Also, the law never forced the display of the “cookie wall” for purely-technical cookies (eg: login and such), but only those aimed at tracking.

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                                                                                This has been seen a lot, probably more interesting to ponder how many of these are still relevant in today’s environments.

                                                                                Many of these are built around the ideas of desktop software, distributed physically. Releases are thus infrequent, and it’s easy to miss or let slide things like daily builds. With web software being more the norm now, it’s a much bigger advantage and much easier to to Continuous Deployment, an even better version.

                                                                                Writing specs seems to call back to the era of Waterfall, which admittedly did fit somewhat better with shrinkwrap software. It seems rather less relevant in an Agile era, where we now look to get a MVP out as fast as possible and iterate rapidly on user feedback, based on the fact that we probably don’t know enough about the business domain to write a good spec. It certainly helps if you can push new releases and get customers using them in hours instead of months.

                                                                                In theory it’s still nice to have professional testers, but many businesses seem to have replaced that with having the customer do the test, using feature flags to expose features to a small percentage of users, etc.

                                                                                Having quiet working conditions never goes out of style, but also never got much easier to actually get in a real business.

                                                                                Getting the best tools is still true, though somewhat less relevant today with how much more slowly the hardware world seems to move.

                                                                                Source control is a big duh nowadays. But it seems weird to not mention automated testing. Nowadays, you’d expect anything to have some sort of automated test suite, even if it may not cover as much as you would like.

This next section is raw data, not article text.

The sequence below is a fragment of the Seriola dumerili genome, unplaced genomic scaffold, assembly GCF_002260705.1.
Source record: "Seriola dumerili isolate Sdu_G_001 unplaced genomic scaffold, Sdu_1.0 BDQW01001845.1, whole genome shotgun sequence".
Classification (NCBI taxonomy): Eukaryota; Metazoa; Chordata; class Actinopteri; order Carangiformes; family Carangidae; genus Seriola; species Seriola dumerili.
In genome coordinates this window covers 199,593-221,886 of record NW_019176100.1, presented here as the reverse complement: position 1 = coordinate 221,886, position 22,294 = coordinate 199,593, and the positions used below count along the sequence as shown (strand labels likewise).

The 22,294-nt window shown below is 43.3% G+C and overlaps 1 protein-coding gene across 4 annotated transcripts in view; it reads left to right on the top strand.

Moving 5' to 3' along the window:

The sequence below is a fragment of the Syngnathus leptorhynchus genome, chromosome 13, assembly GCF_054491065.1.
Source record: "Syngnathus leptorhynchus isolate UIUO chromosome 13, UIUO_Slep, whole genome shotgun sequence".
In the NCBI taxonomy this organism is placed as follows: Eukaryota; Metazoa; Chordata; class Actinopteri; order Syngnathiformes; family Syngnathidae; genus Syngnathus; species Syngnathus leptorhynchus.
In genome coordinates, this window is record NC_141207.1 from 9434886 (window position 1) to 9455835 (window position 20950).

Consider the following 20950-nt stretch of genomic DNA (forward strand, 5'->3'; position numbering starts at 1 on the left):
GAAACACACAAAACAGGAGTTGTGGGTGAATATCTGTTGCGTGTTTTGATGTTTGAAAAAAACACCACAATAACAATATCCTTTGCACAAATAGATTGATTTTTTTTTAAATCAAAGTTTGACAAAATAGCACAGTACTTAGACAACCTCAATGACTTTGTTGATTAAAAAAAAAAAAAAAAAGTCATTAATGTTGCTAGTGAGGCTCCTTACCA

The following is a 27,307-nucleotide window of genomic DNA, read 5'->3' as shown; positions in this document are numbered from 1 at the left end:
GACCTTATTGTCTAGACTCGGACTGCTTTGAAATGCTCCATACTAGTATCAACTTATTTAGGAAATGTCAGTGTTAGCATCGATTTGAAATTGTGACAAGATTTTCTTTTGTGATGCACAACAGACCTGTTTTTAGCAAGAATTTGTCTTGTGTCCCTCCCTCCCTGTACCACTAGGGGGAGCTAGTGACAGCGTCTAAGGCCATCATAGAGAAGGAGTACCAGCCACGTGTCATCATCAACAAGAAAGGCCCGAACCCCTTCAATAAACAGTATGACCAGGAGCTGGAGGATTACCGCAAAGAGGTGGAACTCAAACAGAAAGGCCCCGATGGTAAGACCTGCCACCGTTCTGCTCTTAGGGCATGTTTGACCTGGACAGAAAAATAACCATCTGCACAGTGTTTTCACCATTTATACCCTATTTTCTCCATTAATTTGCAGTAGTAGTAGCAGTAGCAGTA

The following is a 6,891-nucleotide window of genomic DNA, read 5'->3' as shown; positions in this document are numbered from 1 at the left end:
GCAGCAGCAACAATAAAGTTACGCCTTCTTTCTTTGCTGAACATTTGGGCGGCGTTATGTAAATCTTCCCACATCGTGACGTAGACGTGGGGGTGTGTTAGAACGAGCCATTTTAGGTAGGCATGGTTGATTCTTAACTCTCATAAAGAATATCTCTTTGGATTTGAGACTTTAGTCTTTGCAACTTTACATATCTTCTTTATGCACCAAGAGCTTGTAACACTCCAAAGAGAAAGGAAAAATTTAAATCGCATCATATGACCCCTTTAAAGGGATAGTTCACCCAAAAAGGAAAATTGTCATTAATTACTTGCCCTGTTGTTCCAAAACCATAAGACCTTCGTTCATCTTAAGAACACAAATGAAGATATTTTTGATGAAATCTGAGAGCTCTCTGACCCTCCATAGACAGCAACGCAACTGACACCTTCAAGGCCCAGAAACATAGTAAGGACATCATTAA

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                                                                                  Writing specs seems to call back to the era of Waterfall, which admittedly did fit somewhat better with shrinkwrap software. It seems rather less relevant in an Agile era, where we now look to get a MVP out as fast as possible and iterate rapidly on user feedback

                                                                                  I used to think this, but in retrospect “we don’t need a spec” is more often used as an excuse to avoid hard thinking about the problem. Just because you can’t have all the answers up-front doesn’t mean you shouldn’t at least try to come up with a coherent design.

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                                                                                    This. Consider two people working on a client and a server or two micro services. Building those without a specification would be like building a bridge from two ends, hoping that the ends line up without measuring before laying the foundations.

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                                                                                      It might be apocryphal since I can’t find a good source, but I recall hearing about basically this happening on the St. Louis Loop Trolly project: they built the rail line from two ends heading towards each other, and upon meeting in the middle discovered that they didn’t in fact meet.

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                                                                                  The only way to “settle” is to forget about passwords entirely. I can fully control a remote machine using public key cryptography without ever having to deal with dirty passwords. Why cannot I read my webmail or buy stuff from an online shop? It is ridiculous that in the age of public key crypto we are still using passwords.

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                                                                                    Do you think that non technical users can and will use public key crypto? I mean, I guess they are every time they visit a site with an https:// in the URL.